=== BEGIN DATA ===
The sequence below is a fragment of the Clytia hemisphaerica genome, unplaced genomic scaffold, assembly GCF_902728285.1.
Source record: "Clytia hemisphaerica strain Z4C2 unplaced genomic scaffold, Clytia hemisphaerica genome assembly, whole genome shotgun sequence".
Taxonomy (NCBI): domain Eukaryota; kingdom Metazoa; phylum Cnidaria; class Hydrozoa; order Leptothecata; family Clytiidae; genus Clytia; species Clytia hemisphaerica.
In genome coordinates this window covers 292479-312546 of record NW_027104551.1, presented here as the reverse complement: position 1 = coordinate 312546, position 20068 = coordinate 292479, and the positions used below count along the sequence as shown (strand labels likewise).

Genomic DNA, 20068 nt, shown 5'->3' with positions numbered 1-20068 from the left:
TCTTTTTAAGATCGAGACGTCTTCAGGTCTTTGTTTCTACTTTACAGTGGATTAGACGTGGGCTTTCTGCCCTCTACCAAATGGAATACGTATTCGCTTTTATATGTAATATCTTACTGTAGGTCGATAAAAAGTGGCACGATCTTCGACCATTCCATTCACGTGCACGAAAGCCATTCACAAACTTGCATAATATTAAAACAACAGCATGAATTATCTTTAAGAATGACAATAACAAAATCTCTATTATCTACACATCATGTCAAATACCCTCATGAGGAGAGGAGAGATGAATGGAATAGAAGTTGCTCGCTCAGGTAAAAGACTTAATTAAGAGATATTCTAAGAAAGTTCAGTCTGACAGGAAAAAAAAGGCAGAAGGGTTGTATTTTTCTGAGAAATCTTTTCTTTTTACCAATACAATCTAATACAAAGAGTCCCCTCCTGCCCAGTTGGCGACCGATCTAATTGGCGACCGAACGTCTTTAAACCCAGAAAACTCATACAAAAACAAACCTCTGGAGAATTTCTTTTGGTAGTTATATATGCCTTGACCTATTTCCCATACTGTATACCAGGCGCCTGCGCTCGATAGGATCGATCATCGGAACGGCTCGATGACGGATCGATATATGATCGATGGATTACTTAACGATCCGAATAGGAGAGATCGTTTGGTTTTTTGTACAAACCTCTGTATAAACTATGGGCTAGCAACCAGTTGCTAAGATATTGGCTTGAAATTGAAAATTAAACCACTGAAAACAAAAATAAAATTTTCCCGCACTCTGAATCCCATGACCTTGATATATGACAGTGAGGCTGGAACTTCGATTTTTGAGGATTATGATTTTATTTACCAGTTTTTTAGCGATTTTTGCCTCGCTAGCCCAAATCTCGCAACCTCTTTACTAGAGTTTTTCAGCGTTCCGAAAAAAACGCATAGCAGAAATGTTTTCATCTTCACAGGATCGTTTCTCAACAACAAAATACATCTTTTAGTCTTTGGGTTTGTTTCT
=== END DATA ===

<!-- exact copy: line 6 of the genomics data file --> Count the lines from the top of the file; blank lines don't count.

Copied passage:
TCTTTTTAAGATCGAGACGTCTTCAGGTCTTTGTTTCTACTTTACAGTGGATTAGACGTGGGCTTTCTGCCCTCTACCAAATGGAATACGTATTCGCTTTTATATGTAATATCTTACTGTAGGTCGATAAAAAGTGGCACGATCTTCGACCATTCCATTCACGTGCACGAAAGCCATTCACAAACTTGCATAATATTAAAACAACAGCATGAATTATCTTTAAGAATGACAATAACAAAATCTCTATTATCTACACATCATGTCAAATACCCTCATGAGGAGAGGAGAGATGAATGGAATAGAAGTTGCTCGCTCAGGTAAAAGACTTAATTAAGAGATATTCTAAGAAAGTTCAGTCTGACAGGAAAAAAAAGGCAGAAGGGTTGTATTTTTCTGAGAAATCTTTTCTTTTTACCAATACAATCTAATACAAAGAGTCCCCTCCTGCCCAGTTGGCGACCGATCTAATTGGCGACCGAACGTCTTTAAACCCAGAAAACTCATACAAAAACAAACCTCTGGAGAATTTCTTTTGGTAGTTATATATGCCTTGACCTATTTCCCATACTGTATACCAGGCGCCTGCGCTCGATAGGATCGATCATCGGAACGGCTCGATGACGGATCGATATATGATCGATGGATTACTTAACGATCCGAATAGGAGAGATCGTTTGGTTTTTTGTACAAACCTCTGTATAAACTATGGGCTAGCAACCAGTTGCTAAGATATTGGCTTGAAATTGAAAATTAAACCACTGAAAACAAAAATAAAATTTTCCCGCACTCTGAATCCCATGACCTTGATATATGACAGTGAGGCTGGAACTTCGATTTTTGAGGATTATGATTTTATTTACCAGTTTTTTAGCGATTTTTGCCTCGCTAGCCCAAATCTCGCAACCTCTTTACTAGAGTTTTTCAGCGTTCCGAAAAAAACGCATAGCAGAAATGTTTTCATCTTCACAGGATCGTTTCTCAACAACAAAATACATCTTTTAGTCTTTGGGTTTGTTTCT